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What Do I Need to Apply for a Personal Loan?

Written by
Brian Flaherty
Brian Flaherty is a financial writer who covers personal finance, investment analysis, and the global economy.
Read time: 7 min
Updated on March 27, 2024
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Personal loans can be a flexible, powerful source of financing to help you achieve a diverse array of goals.

Since these loans are typically unsecured and repaid through fixed monthly installments, they’re open to almost anyone with regular income and a suitable credit history.

But that doesn’t mean the application process is always straightforward. While applying for a personal loan usually isn’t too complicated, you’ll need to gather some documents in order to back up your application.

In this article, we’ll take a look at the basic documentation requirements for a personal loan application. These applications can be expansive, with some lenders asking about everything from your email address to your monthly expenses. But in most cases, you’ll need to prove just four things:

  • Identity
  • Address
  • Income
  • Banking information

Let’s start with proving the most fundamental part of your application – your identity.

Personal loan requirements for proving your identity

One of the most important requirements in completing a personal loan application is to prove you are who you say you are.

While proving your own identity might seem like a hassle, this is an essential part of protecting your finances from identity theft and fraud. Having another person take out a loan in your name can seriously impact your credit history. Lenders also need help, since such loans are unlikely to be paid back.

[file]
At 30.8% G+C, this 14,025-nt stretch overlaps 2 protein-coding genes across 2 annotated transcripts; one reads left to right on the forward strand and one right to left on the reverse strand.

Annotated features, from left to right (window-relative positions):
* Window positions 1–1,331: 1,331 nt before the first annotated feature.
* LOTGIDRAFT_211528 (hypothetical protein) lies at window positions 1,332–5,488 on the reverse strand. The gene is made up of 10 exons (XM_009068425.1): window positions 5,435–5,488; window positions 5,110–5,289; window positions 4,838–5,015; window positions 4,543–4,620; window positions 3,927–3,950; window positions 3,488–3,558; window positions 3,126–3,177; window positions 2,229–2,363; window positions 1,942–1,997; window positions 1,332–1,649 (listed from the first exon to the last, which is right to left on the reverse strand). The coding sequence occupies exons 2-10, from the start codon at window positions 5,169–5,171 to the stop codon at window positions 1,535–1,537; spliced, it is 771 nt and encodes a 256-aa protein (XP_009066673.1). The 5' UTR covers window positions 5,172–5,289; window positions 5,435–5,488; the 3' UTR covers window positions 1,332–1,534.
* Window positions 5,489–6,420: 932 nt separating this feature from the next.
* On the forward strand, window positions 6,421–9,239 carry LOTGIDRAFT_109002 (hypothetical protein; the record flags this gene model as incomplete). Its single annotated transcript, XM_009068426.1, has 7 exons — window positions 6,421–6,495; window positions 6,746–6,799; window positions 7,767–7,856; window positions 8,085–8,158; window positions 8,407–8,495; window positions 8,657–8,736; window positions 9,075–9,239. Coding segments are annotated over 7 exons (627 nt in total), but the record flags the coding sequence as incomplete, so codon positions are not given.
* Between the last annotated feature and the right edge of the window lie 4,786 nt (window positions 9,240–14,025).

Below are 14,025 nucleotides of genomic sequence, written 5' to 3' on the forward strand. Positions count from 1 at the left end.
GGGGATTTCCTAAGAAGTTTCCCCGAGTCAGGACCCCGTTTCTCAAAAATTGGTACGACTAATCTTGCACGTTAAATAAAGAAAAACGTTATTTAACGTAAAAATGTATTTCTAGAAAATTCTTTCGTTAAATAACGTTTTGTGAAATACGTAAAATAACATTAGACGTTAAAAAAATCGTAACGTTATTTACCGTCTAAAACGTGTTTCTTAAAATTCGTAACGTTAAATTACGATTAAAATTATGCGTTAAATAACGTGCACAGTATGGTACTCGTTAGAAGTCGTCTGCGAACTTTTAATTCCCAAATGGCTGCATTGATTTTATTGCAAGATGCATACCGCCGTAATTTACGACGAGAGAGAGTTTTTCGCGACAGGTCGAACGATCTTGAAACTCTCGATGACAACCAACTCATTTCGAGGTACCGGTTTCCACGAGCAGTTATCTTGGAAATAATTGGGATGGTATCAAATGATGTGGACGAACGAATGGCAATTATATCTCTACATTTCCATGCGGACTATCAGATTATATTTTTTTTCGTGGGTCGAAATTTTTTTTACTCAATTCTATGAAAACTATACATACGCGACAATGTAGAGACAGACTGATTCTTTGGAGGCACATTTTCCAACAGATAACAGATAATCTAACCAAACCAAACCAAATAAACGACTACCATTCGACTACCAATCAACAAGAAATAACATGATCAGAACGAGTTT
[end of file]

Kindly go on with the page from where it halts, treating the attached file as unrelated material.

Proving your identity with appropriate documentation also shows lenders that you’re over the age of 18 and a US citizen, both of which are frequent requirements for accessing a personal loan in the US.

In line with the importance of proving your identity, some lenders require two separate forms of documentation, at least one of which usually has to be a photo ID. Commonly accepted documents to prove your identity include:

  • A government-issued photo ID, like a driver’s license or a passport.
  • Some forms of non-photo ID, like a Social Security card or birth certificate.
  • Other options may include a military ID or certificate of citizenship, but specifics vary by lender.

Now that the lender knows who you are, they need to know where you are. Let’s look at the different ways of proving your current address.

Personal loan documentation for proving your address

Unfortunately, lenders can’t just take your word for it when you provide your address.

One reason why is the diversity of regulations surrounding the personal loan industry, which are typically set at the state level. Since lenders want to make sure they’re not accidentally breaking the rules, they usually require borrowers to prove their current address with documentation.

In fact, some lenders don’t operate in certain states, either due to external regulatory limitations or internal compliance factors. In addition to legal requirements, lenders also need to make sure they can get in contact with you with important information about your loan. If you risk falling into default, for instance, having letters sent to the wrong address can be disastrous.

Proving your address typically isn’t too onerous, and lenders often accept at least one of the following documents:

  • If you’re renting a unit, a copy of your lease or other rental agreement.
  • If you own your house, a mortgage statement or property tax receipt.
  • A recent utility bill addressed to you.
  • Your voter registration card, if applicable.
  • Proof of insurance on your home or vehicle that includes your current address.
  • A bank or credit card statement in your name and with your mailing address listed.

Of course, personal loan applications aren’t just about information like your name and address. You’ll also need to submit a variety of financial information for a lender to determine whether to approve you for the loan – including your level of income.

How to prove your income on a personal loan application

Since personal loans are most frequently unsecured loans, they rarely involve assets serving as underlying collateral.